Monday, April 22, 2019
 Janice's Blog

Outreach and Growth - A quick, personal look at some organizations and making a difference here in Africa.

Nov 24

Written by:
11/24/2007 1:01 PM  RssIcon

There are many people and organizations who are devoted to uplifting lives here in Africa. Through my husband’s work in development through USAID, I meet and hear of so very many people in the agricultural field. USAID is very involved in most aspect of uplifting lives. is a good place to start. Under the Africa Growth and Opportunity Act it is now easier for many African countries to export African made textiles to the US. More information on trade and the hubs established can be found at the African Global Competitiveness Initiative (AGCI) site: . It would be a tremendous task to list all the governments and non-government organizations, that are working to improve lives here.

Keeping it personal, we have friends who work with many church or other religious groups that make so much difference. Again, the groups abound. Our good friends, Barb and Andy Hinderlie , were based in Nairobi with the Evangelical Lutheran Church of America for a few years and are now based in Madagascar. Through them, we discovered the fair trade group Manna Madagascar Barb and Andy also connected me with Pangani Lutheran Children’s Center: where I recently begun assisting their weavers with technique and efficiency. The weavers at KELC work closely with the German Lutherans here, who are supervised by Gabe Harrison-Junga. Their work, again going towards charity, consists mostly of smart rugs made with colorful knitted cotton pieces. Beacon of Hope is a non-profit groups also and are covered in depth in other articles on this site. There is also a smattering of smaller, Christian loom weaving groups throughout the country, but I have not worked with them. Most of the products from these groups are sold directly to those who support them.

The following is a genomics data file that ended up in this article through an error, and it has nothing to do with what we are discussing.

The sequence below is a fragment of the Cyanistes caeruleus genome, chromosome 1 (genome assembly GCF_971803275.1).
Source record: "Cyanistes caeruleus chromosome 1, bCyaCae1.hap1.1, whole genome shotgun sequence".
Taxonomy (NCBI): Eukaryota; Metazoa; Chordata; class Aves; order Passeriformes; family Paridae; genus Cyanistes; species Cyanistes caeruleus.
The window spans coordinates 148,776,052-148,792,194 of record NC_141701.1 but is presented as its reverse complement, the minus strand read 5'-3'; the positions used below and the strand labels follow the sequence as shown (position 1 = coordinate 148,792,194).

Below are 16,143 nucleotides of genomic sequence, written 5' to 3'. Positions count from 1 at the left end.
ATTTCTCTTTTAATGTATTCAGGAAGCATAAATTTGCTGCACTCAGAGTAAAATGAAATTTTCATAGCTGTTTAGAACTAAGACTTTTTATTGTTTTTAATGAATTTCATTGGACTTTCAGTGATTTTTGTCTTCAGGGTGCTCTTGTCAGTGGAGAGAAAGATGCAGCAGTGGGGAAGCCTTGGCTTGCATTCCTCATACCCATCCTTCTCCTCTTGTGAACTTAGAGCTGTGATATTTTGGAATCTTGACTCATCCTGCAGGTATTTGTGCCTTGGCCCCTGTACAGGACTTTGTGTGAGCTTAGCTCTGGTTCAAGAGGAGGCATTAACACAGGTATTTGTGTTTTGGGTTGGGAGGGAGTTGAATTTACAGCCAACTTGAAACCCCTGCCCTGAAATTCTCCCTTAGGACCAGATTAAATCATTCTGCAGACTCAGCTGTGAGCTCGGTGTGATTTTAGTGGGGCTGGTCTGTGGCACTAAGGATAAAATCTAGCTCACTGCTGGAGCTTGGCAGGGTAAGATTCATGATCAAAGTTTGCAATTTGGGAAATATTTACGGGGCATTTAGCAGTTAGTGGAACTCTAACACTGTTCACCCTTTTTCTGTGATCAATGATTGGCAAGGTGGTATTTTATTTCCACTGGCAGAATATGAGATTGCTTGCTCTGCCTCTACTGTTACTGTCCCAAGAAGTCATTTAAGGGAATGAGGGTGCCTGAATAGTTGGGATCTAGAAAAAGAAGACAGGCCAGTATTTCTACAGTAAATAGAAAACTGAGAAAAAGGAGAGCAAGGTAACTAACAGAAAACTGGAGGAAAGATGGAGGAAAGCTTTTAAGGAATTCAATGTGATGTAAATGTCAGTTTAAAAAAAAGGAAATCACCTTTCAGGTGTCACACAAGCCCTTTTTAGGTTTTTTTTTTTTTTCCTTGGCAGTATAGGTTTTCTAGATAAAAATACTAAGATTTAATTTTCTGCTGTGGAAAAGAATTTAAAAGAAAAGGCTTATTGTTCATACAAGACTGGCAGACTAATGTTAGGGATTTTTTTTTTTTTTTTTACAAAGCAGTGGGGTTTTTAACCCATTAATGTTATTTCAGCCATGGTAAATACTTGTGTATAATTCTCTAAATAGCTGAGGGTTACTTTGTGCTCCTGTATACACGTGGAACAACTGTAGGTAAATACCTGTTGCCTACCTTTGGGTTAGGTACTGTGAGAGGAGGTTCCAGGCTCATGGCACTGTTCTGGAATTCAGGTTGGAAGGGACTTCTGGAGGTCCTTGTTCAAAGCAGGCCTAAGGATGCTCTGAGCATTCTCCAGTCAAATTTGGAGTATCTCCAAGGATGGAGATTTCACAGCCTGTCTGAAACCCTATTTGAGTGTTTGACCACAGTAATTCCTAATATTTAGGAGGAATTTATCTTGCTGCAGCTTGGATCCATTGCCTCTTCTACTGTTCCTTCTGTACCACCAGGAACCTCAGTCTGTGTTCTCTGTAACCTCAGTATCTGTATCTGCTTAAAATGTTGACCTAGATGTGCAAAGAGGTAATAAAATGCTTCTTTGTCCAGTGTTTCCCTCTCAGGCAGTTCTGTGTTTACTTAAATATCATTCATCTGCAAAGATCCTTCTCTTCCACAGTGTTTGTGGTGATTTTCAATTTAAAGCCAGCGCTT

No commentary on contemporary loom weaving in Kenya without mentioning Jacqueline Resley. Jacqui, a designer, came to Kenya in the 1970’s. She witnessed the training of Kenyan weavers by the Danish and Scandinavians. When they left, she agreed to take over Kenya Weaver Bird, . Jacqui has trained over 50 spinners, countless weavers, and is responsible, in a very big way, for setting high handweaving standards in Kenya. She produces original and top of the line clothing, upholstery, curtains, wall hangings and rugs, using locally handspun wool in most of her pieces. William Okello, one of those originally trained in the 1970’s, owns, with his wife Margaret, Pendeza Weavers in Kisumu, They are known for their work with fine cotton, weaving clothing, table cloths, and for their shawls made with cotton warp and handspun silk. I have fewer personal dealings with many of the multitude of other handloom weaving groups in Kenya who produce pieces from cotton rag rugs to woolen rugs to kikoys. Some of these have showrooms in Nairobi and produce on location and/or buy pieces made in the homes by local Kenyans.

It is very uplifting to constantly meet people who strive to improve their lives and/or dedicate their lives to helping others. One very present reminder of dedication to uplifting lives of others is the large presence of the UN here in Nairobi: . Two other friends, Rahmat and Nargis Ghassmi, who work with the Aga Khan Foundation : and are very committed to improving the lives of others here in Africa and around the world.  World Vision is another organization dedicated to uplifting those marginalized.  Between the beauty and poverty, the need and the giving, Kenya is a dynamic place to live and to grow.


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